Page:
Bismarckian system of compulsory workers’ insurance, the government was obliged
to adopt it for the rest of France, thus involving the state for the first time in the
definition of systematic coverage of health risks.
The proposals in the
1920s
to create collective contracts between physicians‘
associations and sickness funds sparked adamant resistance and organized pressure
from the profession. Doctors had long harboured ambivalent attitudes toward the
state, at once seeking public health campaigns and protection of corporatist
privilege, and yet fearing state intervention in the practice of their
arts.
Responding
to the challenge, they organized in a national trade union, the
Confkdkrution des
Syndicats
Mkdicuux
Franc&
(CSMF).
In
its first national congress in
1927,
the
CSMF
approved a medical charter in which the doctors cast the defence of their corporate
interests in terms of general principles to which they still ascribe transcendmg social
values: the right of the patient and the doctor to choose one another freely and
agree on a fee; the responsibility of the patient to pay the doctor directly for his
services; the doctor’s freedom of diagnosis and prescription; and the guarantee
of professional confidentiality.
These principles constitute what the French call
la
mkdecine libkrale
and form
the dominant ideology of the medical profession.
As
a statement of professional
concern, these principles are not only self-serving: in the physicians‘ view they
also assure responsible, high quality medical care for the patient. By associating
the medical profession’s interests in preserving its autonomy with the patient’s
interest in preserving his health, the principles of
mkdecine libkrale
established a
solid rampart against state interference.
The health legislation that eventually emerged in
1930
perpetuated the doctors’
freedom to set and collect fees, but introduced the first breach in the doctor-patient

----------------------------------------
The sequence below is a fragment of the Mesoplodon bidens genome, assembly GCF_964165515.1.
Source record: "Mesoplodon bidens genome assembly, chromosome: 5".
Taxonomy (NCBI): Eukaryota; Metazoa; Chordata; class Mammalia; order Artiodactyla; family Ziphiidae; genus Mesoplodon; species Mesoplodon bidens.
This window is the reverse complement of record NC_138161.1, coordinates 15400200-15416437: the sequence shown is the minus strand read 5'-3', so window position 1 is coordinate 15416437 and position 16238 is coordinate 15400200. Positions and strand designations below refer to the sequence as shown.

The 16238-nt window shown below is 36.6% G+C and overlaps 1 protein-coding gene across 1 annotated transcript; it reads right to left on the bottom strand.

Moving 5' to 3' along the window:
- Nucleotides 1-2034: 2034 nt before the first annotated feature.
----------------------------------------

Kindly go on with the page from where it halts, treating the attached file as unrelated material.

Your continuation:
relationship with collective financing: the sickness
funds
as third-party payers would
seek to reduce their members‘ out-of-pocket expenses, as these limited access to
health care. Whenever they raised the reimbursement schedules, however, the
doctors increased their fees correspondingly. Since only
14%
of the population
(the lowest-paid workers) was covered, there was no great pressure for the state
to interfere, and the doctors had demonstrated their influence and capacity to ward
off incursions into their professional autonomy.
In
the progressive political context of the Liberation, the ground-breaking Social
Security Ordinance of
1945
defined a new scheme of comprehensive coverage of
health and old-age insurance and family assistance, made compulsory for salaried
employees. The social security system, however, was designed to be insulated from
state control: contributors (employers and employees) would both finance and
operate it. Authority to manage the
funds
fell to private-law social
security
boards,
a striking anomaly in France’s legendary centralized administration. The board

To continue reading

Request your trial

VLEX uses login cookies to provide you with a better browsing experience. If you click on 'Accept' or continue browsing this site we consider that you accept our cookie policy. ACCEPT